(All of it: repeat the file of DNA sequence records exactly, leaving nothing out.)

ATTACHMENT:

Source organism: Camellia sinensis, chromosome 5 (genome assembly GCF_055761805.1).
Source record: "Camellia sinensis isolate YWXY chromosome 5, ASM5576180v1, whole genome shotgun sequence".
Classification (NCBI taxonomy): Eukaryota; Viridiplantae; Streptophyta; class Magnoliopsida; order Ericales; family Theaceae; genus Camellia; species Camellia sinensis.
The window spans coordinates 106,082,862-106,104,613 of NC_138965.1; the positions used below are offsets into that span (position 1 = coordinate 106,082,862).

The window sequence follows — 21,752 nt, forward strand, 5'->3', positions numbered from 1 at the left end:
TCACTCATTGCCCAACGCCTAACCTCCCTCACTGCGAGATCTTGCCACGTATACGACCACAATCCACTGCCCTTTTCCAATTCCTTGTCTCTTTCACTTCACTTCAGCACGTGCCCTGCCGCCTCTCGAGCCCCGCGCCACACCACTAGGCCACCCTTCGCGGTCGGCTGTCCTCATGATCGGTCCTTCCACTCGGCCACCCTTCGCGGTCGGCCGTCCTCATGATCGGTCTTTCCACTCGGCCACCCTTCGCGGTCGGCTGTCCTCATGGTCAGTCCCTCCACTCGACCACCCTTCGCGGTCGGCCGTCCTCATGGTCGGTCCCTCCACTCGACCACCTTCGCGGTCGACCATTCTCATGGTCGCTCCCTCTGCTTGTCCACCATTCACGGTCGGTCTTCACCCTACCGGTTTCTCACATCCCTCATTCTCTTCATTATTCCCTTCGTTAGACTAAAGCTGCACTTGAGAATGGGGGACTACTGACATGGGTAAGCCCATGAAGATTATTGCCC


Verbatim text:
Source organism: Camellia sinensis, chromosome 5 (genome assembly GCF_055761805.1).
Source record: "Camellia sinensis isolate YWXY chromosome 5, ASM5576180v1, whole genome shotgun sequence".
Classification (NCBI taxonomy): Eukaryota; Viridiplantae; Streptophyta; class Magnoliopsida; order Ericales; family Theaceae; genus Camellia; species Camellia sinensis.
The window spans coordinates 106,082,862-106,104,613 of NC_138965.1; the positions used below are offsets into that span (position 1 = coordinate 106,082,862).

The window sequence follows — 21,752 nt, forward strand, 5'->3', positions numbered from 1 at the left end:
TCACTCATTGCCCAACGCCTAACCTCCCTCACTGCGAGATCTTGCCACGTATACGACCACAATCCACTGCCCTTTTCCAATTCCTTGTCTCTTTCACTTCACTTCAGCACGTGCCCTGCCGCCTCTCGAGCCCCGCGCCACACCACTAGGCCACCCTTCGCGGTCGGCTGTCCTCATGATCGGTCCTTCCACTCGGCCACCCTTCGCGGTCGGCCGTCCTCATGATCGGTCTTTCCACTCGGCCACCCTTCGCGGTCGGCTGTCCTCATGGTCAGTCCCTCCACTCGACCACCCTTCGCGGTCGGCCGTCCTCATGGTCGGTCCCTCCACTCGACCACCTTCGCGGTCGACCATTCTCATGGTCGCTCCCTCTGCTTGTCCACCATTCACGGTCGGTCTTCACCCTACCGGTTTCTCACATCCCTCATTCTCTTCATTATTCCCTTCGTTAGACTAAAGCTGCACTTGAGAATGGGGGACTACTGACATGGGTAAGCCCATGAAGATTATTGCCC